World Health Organization (WHO). International Classification of Diseases (ICD) (2013), http://www.who.int/classifications/icd (last accessed July 17, 2013)
  9. 9.
    OpenEHR. An open domain-driven platform for developing flexible e-health systems, http://www.openehr.org (last accessed July 17, 2013)
  10. 10.
    En13606 Association, http://www.en13606.org/ (last accessed July 17, 2013)
  11. 11.
    Health Level Seven International, http://www.hl7.org/ (last accessed July 17, 2013)
  12. 12.
    SemanticHealthNet Network of Excellence, http://www.semantichealthnet.eu/ (last accessed July 17, 2013)
  13. 13.
    Baader, F., Calvanese, D., McGuinness, D.L., Nardi, D., Patel-Schneider, P.F.: The Description Logic Handbook. Theory, Implementation, and Applications, 2nd edn. Cambridge University Press, Cambridge (2007)CrossRefzbMATHGoogle Scholar
  14. 14.
    W3C OWL working group. OWL 2 Web Ontology Language, Document Overview. W3C Recommendation (December 11, 2012), http://www.w3.org/TR/owl2-overview/ (last accessed July 17, 2013)
  15. 15.
    Schulz, S., Jansen, L.: Formal ontologies in biomedical knowledge representation. Yearbook of Medical Informatics (2013)Google Scholar
  16. 16.
    Cohen, S.M.: Aristotle’s metaphysics. Stanford Encyclopedia of Philosophy (2012), http://plato.stanford.edu/entries/aristotle-metaphysics/ (last accessed July 17, 2013)
  17. 17.
    Schober, D., Smith, B., Lewis, S.E., Kusnierczyk, W., Lomax, J., Mungall, C., Taylor, C.F., Rocca-Serra, P., Sansone, S.A.: Survey-based naming conventions for use in OBO Foundry ontology development. BMC Bioinformatics 10, 125 (2009)CrossRefGoogle Scholar
  18. 18.
    Seddig-Raufie, D., Jansen, L., Schober, D., Boeker, M., Grewe, N., Schulz, S.: Proposed actions are no actions: re-modeling an ontology design pattern with a realist top-level ontology. J. Biomed. Semantics 3(suppl. 2), S2 (2012)Google Scholar
  19. 19.
    Schulz, S., Boeker, M.: BioTopLite: An Upper Level Ontology for the Life Sciences. In: Evolution, Design and Application. Workshop on Ontologies and Data in Life Sciences, Koblenz, Germany, September 19-20 (2013)Google Scholar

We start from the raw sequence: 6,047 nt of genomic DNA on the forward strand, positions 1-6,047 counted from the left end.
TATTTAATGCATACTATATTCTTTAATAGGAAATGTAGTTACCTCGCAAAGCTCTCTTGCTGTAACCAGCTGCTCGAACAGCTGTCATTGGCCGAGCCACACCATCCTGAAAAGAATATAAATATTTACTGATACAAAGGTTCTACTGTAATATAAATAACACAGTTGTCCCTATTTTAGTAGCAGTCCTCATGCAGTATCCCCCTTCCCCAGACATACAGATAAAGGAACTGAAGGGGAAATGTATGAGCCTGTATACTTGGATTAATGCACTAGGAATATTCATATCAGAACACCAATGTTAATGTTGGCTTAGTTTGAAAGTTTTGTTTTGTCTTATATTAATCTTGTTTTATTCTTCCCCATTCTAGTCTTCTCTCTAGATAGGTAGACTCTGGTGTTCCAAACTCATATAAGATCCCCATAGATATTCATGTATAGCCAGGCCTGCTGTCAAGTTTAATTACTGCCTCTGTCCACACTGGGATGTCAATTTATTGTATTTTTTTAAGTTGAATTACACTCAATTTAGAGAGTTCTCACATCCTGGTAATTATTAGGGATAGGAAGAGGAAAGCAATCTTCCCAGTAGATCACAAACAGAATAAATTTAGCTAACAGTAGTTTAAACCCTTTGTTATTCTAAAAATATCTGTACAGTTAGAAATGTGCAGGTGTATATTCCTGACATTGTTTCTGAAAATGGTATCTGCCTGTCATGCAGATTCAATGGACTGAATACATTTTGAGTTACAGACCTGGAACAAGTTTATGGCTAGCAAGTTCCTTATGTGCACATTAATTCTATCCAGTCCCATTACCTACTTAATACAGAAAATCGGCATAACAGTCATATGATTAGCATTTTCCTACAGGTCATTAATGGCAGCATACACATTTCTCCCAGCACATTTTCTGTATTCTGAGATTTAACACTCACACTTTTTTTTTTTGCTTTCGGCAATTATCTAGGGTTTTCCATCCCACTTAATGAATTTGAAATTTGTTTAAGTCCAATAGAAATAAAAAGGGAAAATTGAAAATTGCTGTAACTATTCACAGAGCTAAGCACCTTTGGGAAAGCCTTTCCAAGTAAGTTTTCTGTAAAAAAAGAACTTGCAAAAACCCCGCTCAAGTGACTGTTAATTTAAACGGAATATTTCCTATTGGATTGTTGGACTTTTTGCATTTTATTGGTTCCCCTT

20. 20.
    TermInfo Project, http://www.hl7.org/special/committees/terminfo/ (last accessed July 17, 2013)
  21. 21.
    Clinical Information Modeling Initiative (CIMI), http://informatics.mayo.edu/CIMI/ (last accessed July 17, 2013)
  22. 22.
    Clinical Element Model (CEM), http://informatics.mayo.edu/sharp/ (last accessed July 17, 2013)
  23. 23.
    Logical Record Architecture (LRA), http://www.connectingforhealth.nhs.uk/systemsandservices/data/lra (last accessed July 17, 2013)
  24. 24.
    Detailed Clinical Models (DCMs), http://www.detailedclinicalmodels.nl/ (last accessed July 17, 2013)
  25. 25.
    Martínez Costa, C., Schulz, S.: Ontology-based reinterpretation of the SNOMED CT context model. In: Fourth International Conference in Biomedical Ontologies (ICBO 2013), Montreal, Canada, July 6-9 (2013)Google Scholar
  26. 26.
    SPARQL Query Language For RDF. W3C Recommendation (January 15, 2008), http://www.w3.org/TR/rdf-sparql-query/ (last accessed July 17, 2013)

Copyright information

© Springer-Verlag Berlin Heidelberg 2013

Authors and Affiliations

  • Stefan Schulz
    • 1
  • Catalina Martínez-Costa
    • 1
  1. 1.Institute for Medical Informatics, Statistics and DocumentationMedical University of GrazAustria

Personalised recommendations